After much cogitating and gaining advice from forums and other users of the Fuji X-E2, yesterday, I finally took the plunge. I wanted an alternative kit to my Nikon D800 and D7100 which was lighter and offered acceptable imagery. I visited Cambrian Photography in Colwyn Bay for their Christmas Fayre and had already reserved the camera and lens combination. Sarah had kindly charged the battery for me as I was able to take advantage of a Town Walk hosted by Welshot. This gave me ample time to try out the camera and I was accompanied by my friend who is very knowledgeable and also interested in the Fuji range. I was also fortunate to be introduced to Matthew Hart who’s blog I follow and he gave me further advice on using the X-E2. A look at Matt’s website “Light Traveler” is well worth a visit.
I don’t want to go over the top, but to say I was more than pleasantly surprised is perhaps an understatement. I shot about 70-80 images saving them in bot RAW and jpeg. The first few images are shown below.
The above images are original jpegs and apart from cropping are straight out of the camera. I think one can understand now why I am impressed.
Fuji X-E2 and Fujinon 18-55mm f2.8-4 positives.
Excellent image rendering, as sharp as a razor and much of this is that Fuji have removed the Anti-Aliasing filter, a bonus I first appreciated when I bought my Nikon D7100. The filter removal either eliminates or reduces the need for post process sharpening.
Auto focus, even in reduced light, is blisteringly fast.
The jpegs are really, really well presented and I mean that they would stand against a processed RAW image.
The ability to twist the aperture ring and see the effects on the light in the Electronic Viewfinder is superb.
The menu functions became intuitive very quickly, although I must admit the Fuji user manual which is supplied as a printed document is lacking in content and I look forward to a full independent user manual.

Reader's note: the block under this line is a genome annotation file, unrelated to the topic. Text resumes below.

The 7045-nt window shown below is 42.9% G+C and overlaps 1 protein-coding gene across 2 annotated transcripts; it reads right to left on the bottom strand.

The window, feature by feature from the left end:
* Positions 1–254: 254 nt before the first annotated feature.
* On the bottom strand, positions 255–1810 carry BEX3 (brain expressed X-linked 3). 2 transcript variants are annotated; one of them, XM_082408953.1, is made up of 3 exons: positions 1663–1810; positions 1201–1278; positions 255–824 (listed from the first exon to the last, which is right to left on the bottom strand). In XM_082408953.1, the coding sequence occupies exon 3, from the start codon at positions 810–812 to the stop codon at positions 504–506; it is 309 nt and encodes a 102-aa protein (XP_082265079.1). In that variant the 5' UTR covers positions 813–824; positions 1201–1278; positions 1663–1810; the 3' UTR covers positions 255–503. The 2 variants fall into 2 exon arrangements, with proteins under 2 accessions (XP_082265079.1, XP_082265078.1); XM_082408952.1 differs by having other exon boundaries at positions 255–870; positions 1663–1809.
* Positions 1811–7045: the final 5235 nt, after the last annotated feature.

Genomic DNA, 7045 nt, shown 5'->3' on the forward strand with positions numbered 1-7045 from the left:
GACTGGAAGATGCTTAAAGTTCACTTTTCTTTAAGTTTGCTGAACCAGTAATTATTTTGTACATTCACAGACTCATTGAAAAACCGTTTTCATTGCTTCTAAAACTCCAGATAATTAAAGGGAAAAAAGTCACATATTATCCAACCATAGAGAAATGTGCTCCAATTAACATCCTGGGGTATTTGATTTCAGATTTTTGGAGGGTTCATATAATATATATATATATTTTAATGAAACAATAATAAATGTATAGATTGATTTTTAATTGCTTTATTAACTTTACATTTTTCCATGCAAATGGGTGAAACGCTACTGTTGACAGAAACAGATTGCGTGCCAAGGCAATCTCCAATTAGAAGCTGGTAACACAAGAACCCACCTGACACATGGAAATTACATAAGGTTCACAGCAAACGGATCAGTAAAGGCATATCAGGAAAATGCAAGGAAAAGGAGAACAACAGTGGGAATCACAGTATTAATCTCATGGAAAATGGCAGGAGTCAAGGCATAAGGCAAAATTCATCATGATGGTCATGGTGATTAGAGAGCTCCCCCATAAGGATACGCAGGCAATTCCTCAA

The camera handles very well and the combination of the camera and lenses is very light, certainly compared to my Nikon D800 and 24-70mm f2.8 combination.
The Fujinon 18-55mm f2.8-4 lens is everything it promised to be.
The list is endless, but those are the key positives for now.
I really like the Fuji Provia and Velvia options and as I still shoot both those with my 35mm film cameras so this is a real bonus.
Only a few, but it’s only been in my possession for a day!
The user manual is poor.
The front Single/Continuous/Manual switch is easy to inadvertently move. This just takes getting used to.
The on board flash is very flimsy. I shall buy the X-EF20 flash as I need no more than a basic flash for my immediate needs.
RAW support was a bit difficult as the RAW images could not be directly imported into Lightroom 5. Also, my Adobe Camera Raw Converter (ACR) would not initially convert images to Digital Negative (DNG). I overcame this by downloading the beta 8.3 version of ACR. That allowed me to import DNG’s into Lightroom. I shouldn’t have to go through all that and wonder when Adobe and Fuji will get their act together!
Too early to find any further negatives.
I am absolutely delighted with the camera and lens combination. My next task is to take some landscape images. Early days, but I am very excited about this camera/lens. My confidence in Fuji is boosted in that they take notice of customers and respond to concerns with regular firmware updates. Importantly, they also support their models long into their lives. Fuji have a good forum “MyFinePix“, not up to the standard of “Nikonians” yet but very interesting. It’s a polite forum too 🙂
So for me, I feel the future is bright, the future looks like it could be Fuji for some of my needs not currently addressed by Nikon. Nikon and Canon take note, you could be doing good things too!
More over the next few weeks.